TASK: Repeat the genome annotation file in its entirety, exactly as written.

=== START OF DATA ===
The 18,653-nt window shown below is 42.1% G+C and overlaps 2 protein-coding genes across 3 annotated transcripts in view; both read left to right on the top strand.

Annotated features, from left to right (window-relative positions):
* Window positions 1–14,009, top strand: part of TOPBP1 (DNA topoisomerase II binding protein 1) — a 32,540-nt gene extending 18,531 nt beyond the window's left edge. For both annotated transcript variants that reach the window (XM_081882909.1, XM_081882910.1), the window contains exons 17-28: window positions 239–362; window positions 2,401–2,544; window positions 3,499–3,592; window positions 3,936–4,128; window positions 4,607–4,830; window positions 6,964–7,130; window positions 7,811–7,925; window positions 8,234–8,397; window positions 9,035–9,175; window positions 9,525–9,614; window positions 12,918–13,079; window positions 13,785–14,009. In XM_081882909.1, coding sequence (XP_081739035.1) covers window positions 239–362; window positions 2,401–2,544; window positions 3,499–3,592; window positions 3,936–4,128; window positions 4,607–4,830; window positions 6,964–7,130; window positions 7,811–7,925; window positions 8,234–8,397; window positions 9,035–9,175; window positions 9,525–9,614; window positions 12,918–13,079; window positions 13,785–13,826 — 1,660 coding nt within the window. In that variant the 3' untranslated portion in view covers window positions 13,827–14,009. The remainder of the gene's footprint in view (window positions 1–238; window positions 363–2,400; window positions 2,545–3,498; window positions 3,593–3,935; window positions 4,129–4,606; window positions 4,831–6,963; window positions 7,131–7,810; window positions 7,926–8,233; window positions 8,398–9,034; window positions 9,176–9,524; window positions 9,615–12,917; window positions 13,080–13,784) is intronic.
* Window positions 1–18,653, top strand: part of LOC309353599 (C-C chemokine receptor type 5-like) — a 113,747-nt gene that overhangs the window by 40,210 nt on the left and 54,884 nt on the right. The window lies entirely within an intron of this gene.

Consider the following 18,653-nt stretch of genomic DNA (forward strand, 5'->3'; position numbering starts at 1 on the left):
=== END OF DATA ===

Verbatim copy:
The 18,653-nt window shown below is 42.1% G+C and overlaps 2 protein-coding genes across 3 annotated transcripts in view; both read left to right on the top strand.

Annotated features, from left to right (window-relative positions):
* Window positions 1–14,009, top strand: part of TOPBP1 (DNA topoisomerase II binding protein 1) — a 32,540-nt gene extending 18,531 nt beyond the window's left edge. For both annotated transcript variants that reach the window (XM_081882909.1, XM_081882910.1), the window contains exons 17-28: window positions 239–362; window positions 2,401–2,544; window positions 3,499–3,592; window positions 3,936–4,128; window positions 4,607–4,830; window positions 6,964–7,130; window positions 7,811–7,925; window positions 8,234–8,397; window positions 9,035–9,175; window positions 9,525–9,614; window positions 12,918–13,079; window positions 13,785–14,009. In XM_081882909.1, coding sequence (XP_081739035.1) covers window positions 239–362; window positions 2,401–2,544; window positions 3,499–3,592; window positions 3,936–4,128; window positions 4,607–4,830; window positions 6,964–7,130; window positions 7,811–7,925; window positions 8,234–8,397; window positions 9,035–9,175; window positions 9,525–9,614; window positions 12,918–13,079; window positions 13,785–13,826 — 1,660 coding nt within the window. In that variant the 3' untranslated portion in view covers window positions 13,827–14,009. The remainder of the gene's footprint in view (window positions 1–238; window positions 363–2,400; window positions 2,545–3,498; window positions 3,593–3,935; window positions 4,129–4,606; window positions 4,831–6,963; window positions 7,131–7,810; window positions 7,926–8,233; window positions 8,398–9,034; window positions 9,176–9,524; window positions 9,615–12,917; window positions 13,080–13,784) is intronic.
* Window positions 1–18,653, top strand: part of LOC309353599 (C-C chemokine receptor type 5-like) — a 113,747-nt gene that overhangs the window by 40,210 nt on the left and 54,884 nt on the right. The window lies entirely within an intron of this gene.

Consider the following 18,653-nt stretch of genomic DNA (forward strand, 5'->3'; position numbering starts at 1 on the left):